A cantering horse.
- The definition of a canter is the pace of a horse that is moving at a speed between a trot and a gallop.
When a horse is moving along a meadow, going a little bit faster than trotting but not quite running, the pace at which the horse is moving is an example of a canter.
- To canter is to ride a horse that is moving at a pace in between a trot and a gallop.
When you move along riding on a horse going at mid-speed, a bit faster than trotting, this is an example of a time when you canter the horse.
- a smooth, easy pace like a moderate gallop
- the rumbling sound of a cantering horse
Origin of cantercontr. ; from Canterbury gallop: from pace at which the pilgrims rode to Canterbury
- A smooth three-beat gait of a horse that is slower than a gallop but faster than a trot, in which the feet touch the ground in the three-beat sequence of near hind foot, off hind foot and near front foot, off front foot.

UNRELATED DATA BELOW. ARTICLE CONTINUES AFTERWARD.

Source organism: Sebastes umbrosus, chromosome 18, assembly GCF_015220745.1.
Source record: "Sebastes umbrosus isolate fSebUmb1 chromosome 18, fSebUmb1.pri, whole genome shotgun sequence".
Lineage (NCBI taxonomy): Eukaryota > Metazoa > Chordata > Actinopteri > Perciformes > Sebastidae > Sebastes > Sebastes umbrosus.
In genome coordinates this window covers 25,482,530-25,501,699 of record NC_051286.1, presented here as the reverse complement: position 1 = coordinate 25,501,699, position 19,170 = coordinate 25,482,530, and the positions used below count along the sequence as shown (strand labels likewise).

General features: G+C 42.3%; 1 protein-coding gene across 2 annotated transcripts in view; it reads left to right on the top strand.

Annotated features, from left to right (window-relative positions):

- A ride on a horse moving with this gait.
verbcan·tered, can·ter·ing, can·ters
Origin of canterUltimately from phrases such as Canterbury gallop, after Canterbury, England, toward which pilgrims rode at an easy pace.
(third-person singular simple present canters, present participle cantering, simple past and past participle cantered)
- (intransitive) To move at such pace.
- (intransitive) To cause to move at a canter; to ride (a horse) at a canter.
Short for Canterbury pace, from the supposed easy pace of medieval pilgrims to Canterbury.
cant + -er
Variant of cant
- whining, singsong speech, esp. as used by beggars
- the secret slang of beggars, thieves, etc.; argot
- the special words and phrases used by those in a certain sect, occupation, etc.; jargon
- insincere or almost meaningless talk used merely from convention or habit
- religious phraseology used hypocritically; insincere, pious talk
Origin of cant; from Classical Latin cantus: see chant
Origin of cant< cantthe